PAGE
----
When Christina Haswood swore into the Kansas Legislature as the youngest member and the second Native American to serve in its history, she proudly wore the traditional clothing and jewelry of the Diné. “I wanted to honor my ancestors and my family for all the sacrifices they made for me to be here.”
Christina didn’t always proudly display her ties to her ancestors. She was born on the Navajo reservation in Arizona. However, unlike her parents and grandparents, she didn’t grow up there. “As a teen, I just wanted to fit in. I would not wear any Navajo jewelry or attire. My mom would make fry bread in our apartment, and it would smell like oil in the whole apartment complex. I would get embarrassed.”
Things began to shift in high school when Christina won Miss Indian Youth of Lawrence. “Winning the pageant grew my confidence. Being a proud young Navajo woman was cool. As I headed off to college, I promised myself I would not be shy or hesitant but outspoken and ambitious.”
Christina now holds two public health degrees. Post-graduation, she worked as a research assistant with the National Council of Urban Indian Health and the Center for American Indian Community Health, studying tribal youth nicotine addiction and the impact of COVID-19 on Native populations.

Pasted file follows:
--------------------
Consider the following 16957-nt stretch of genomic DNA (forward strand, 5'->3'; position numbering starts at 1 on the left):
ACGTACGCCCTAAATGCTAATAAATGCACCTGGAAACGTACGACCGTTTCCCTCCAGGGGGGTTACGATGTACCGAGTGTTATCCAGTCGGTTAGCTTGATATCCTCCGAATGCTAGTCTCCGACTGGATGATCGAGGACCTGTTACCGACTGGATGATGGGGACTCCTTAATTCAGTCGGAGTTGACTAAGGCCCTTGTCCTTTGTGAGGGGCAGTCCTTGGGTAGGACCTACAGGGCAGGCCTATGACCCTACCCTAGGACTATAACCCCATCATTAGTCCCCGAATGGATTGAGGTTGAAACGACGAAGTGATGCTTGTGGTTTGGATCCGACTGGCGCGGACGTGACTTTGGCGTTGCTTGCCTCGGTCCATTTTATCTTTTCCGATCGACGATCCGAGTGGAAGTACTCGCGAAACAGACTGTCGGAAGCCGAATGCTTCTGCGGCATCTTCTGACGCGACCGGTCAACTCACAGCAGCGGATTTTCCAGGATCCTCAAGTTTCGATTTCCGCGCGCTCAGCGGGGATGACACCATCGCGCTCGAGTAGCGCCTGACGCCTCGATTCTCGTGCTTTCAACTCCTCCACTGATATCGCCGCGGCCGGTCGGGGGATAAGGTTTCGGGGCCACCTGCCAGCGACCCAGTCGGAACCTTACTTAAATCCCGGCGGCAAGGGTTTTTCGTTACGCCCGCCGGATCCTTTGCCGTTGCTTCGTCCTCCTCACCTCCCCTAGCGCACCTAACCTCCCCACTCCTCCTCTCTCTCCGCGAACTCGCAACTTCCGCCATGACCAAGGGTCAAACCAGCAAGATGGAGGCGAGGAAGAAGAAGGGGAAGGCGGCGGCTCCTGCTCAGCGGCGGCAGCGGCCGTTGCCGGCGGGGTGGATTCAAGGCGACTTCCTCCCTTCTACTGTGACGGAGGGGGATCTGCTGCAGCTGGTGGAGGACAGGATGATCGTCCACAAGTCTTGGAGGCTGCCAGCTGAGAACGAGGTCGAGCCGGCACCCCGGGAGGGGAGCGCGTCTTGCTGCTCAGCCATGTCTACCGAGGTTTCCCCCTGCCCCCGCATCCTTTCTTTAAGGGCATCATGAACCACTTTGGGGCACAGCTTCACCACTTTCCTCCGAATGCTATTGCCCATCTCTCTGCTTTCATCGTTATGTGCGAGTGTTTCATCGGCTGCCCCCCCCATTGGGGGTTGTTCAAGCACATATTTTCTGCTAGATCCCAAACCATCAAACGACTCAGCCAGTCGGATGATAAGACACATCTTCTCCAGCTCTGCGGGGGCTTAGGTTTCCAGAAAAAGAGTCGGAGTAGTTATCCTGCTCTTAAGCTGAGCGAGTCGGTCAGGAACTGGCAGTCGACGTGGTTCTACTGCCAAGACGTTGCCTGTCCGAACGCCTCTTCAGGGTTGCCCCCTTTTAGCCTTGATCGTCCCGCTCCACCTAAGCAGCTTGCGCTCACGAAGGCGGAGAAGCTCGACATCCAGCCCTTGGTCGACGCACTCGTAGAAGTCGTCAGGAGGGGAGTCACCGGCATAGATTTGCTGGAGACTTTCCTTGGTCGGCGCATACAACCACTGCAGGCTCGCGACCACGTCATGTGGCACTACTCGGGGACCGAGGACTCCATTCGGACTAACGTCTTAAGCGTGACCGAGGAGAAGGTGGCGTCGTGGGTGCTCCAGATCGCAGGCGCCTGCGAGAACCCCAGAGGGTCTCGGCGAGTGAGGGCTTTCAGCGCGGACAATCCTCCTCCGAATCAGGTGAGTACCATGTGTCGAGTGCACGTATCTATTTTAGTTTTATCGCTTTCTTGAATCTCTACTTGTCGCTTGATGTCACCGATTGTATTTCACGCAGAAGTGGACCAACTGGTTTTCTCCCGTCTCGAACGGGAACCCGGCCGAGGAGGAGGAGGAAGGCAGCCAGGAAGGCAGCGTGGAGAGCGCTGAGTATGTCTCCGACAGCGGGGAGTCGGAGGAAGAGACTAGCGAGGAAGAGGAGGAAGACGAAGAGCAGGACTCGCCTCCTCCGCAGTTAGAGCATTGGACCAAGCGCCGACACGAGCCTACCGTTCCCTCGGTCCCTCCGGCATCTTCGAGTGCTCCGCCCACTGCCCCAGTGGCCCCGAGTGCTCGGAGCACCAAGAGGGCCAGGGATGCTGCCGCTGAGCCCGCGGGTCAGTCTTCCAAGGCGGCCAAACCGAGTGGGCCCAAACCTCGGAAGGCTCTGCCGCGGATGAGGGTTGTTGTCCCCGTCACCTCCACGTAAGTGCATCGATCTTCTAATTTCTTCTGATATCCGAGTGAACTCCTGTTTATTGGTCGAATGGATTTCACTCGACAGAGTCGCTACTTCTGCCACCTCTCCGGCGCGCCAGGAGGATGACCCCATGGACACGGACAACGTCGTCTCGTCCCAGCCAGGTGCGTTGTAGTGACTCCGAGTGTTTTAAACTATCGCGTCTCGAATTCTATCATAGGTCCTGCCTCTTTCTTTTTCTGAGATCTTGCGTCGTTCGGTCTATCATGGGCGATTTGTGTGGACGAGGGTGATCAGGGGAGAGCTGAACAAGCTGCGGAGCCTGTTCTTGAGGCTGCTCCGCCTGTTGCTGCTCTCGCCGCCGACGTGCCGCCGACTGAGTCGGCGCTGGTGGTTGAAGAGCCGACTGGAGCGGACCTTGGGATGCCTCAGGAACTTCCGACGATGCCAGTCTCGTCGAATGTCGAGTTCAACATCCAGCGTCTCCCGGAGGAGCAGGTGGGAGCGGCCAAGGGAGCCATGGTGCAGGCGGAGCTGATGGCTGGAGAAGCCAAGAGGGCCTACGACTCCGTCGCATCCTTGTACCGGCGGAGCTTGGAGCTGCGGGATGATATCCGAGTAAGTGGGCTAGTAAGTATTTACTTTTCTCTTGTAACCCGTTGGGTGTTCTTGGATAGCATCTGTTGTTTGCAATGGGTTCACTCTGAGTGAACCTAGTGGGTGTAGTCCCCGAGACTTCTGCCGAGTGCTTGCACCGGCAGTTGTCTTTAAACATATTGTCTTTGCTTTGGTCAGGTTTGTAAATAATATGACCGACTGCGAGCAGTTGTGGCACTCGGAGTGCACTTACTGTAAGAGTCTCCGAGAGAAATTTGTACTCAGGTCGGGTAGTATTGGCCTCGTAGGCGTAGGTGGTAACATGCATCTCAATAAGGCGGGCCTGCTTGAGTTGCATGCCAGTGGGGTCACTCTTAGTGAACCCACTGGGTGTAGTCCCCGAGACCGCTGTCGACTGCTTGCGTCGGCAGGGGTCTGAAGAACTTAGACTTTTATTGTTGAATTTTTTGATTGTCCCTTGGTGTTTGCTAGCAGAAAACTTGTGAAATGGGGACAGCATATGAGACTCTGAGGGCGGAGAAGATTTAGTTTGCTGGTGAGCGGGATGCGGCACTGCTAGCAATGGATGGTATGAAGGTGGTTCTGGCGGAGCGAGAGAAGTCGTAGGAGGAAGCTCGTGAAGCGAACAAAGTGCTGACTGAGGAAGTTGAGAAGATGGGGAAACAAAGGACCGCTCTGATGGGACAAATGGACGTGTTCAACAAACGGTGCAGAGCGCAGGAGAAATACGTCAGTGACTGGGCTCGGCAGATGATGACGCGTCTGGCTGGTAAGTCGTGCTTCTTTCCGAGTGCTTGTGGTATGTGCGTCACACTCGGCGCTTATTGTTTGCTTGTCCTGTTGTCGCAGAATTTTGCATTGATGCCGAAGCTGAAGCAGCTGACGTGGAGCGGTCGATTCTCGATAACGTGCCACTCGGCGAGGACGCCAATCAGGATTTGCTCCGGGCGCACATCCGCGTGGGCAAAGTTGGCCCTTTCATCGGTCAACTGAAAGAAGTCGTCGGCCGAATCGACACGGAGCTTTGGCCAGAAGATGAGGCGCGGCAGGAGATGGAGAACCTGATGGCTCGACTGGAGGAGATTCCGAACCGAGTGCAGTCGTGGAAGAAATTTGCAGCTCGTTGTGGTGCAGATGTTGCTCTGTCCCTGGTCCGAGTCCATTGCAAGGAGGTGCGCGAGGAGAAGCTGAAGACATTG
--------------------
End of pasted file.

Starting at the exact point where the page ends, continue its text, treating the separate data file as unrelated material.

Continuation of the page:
The move from public health to public service was a logical step for Christina. She credits a summer in D.C. where she served as an intern with the Native American Political Leadership Program in D.C. and attended IGNITE’s Young Women Run Conference for jumpstarting her political career. For too long, Christina witnessed the resource inequities and health disparities in Native communities. While the micro-level change of public health work was meaningful, she realized she could have a significant impact through policy and community-centered leadership.
Christina became more invested in local politics, attending community gatherings and found herself asking questions no one else was.
“I would be the only person of color, and most of the time, the youngest person in the room. I would ask, ‘What about us? What are you doing for the Native Indigenous communities?’ And they wouldn’t have an answer.”
Christina launched her campaign during the first wave of the COVID pandemic in May 2020. Thanks to social media savvy and genuine messaging, Christina’s campaign went viral. On August 4, 2020, she won the Democratic primary with over 71% of the vote. No Republican candidate filed to contest the general election, and Christina was elected to the Kansas House unopposed on November 3, 2020.
On January 21, 2021, as she took her oath, Christina’s traditional Diné regalia - moccasins, a velveteen skirt, a red blouse with silver embellishments, and heirloom accessories passed down to her from family members - was intentionally selected to change the narrative:
“I want to show all the other Indigenous folks that we belong here, and you too can become a lawmaker for your state. Because when I was growing up, I never saw Natives in political positions outside of tribal politics.”
Connect with Christina
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